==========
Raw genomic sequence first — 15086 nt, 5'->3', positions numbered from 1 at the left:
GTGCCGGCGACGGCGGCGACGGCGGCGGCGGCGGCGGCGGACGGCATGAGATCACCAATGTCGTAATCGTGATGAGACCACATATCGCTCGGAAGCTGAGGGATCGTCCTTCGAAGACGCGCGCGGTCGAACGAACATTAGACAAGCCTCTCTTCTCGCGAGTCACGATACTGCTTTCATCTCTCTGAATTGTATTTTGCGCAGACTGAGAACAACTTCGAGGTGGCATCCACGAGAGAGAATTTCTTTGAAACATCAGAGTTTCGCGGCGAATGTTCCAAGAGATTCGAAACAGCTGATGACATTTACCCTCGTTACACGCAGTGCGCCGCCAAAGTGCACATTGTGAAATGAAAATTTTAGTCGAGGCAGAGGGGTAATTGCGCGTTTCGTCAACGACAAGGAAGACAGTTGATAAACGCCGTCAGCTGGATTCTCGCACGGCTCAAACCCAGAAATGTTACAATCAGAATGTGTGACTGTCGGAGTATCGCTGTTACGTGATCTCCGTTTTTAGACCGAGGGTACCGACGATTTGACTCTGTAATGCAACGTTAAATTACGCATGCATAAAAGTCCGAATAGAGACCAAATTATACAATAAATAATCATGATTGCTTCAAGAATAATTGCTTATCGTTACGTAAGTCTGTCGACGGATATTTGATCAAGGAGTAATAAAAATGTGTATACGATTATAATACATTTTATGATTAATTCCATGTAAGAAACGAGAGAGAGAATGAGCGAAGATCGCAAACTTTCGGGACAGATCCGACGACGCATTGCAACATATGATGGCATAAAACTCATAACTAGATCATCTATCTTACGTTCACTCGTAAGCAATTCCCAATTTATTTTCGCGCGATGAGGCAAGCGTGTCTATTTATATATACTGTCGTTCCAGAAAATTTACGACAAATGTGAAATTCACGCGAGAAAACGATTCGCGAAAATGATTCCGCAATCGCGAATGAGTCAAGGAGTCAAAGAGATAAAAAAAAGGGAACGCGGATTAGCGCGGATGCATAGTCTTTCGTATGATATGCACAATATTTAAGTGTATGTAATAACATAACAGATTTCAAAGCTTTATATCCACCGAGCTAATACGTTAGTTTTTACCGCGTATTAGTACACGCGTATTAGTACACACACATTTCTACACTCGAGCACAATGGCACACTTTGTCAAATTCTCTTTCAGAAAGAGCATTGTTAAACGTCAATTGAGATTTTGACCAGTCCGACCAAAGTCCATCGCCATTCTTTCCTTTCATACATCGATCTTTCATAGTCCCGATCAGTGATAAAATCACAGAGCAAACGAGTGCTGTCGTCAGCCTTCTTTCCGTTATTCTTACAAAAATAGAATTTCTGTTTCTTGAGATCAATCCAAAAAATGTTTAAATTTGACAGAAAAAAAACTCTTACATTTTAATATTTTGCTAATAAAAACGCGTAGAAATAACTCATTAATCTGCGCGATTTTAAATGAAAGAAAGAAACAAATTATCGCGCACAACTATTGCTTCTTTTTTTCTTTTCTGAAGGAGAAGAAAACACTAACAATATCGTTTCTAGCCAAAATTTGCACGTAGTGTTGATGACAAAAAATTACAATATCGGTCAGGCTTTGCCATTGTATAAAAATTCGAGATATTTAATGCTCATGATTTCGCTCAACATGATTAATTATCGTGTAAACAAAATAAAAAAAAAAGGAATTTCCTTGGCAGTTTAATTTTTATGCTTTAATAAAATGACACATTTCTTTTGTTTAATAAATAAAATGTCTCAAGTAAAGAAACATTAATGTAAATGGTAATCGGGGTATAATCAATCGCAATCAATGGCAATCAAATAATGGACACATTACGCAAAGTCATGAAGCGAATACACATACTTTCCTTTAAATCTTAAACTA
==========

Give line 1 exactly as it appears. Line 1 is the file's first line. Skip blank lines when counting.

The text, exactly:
Raw genomic sequence first — 15086 nt, 5'->3', positions numbered from 1 at the left: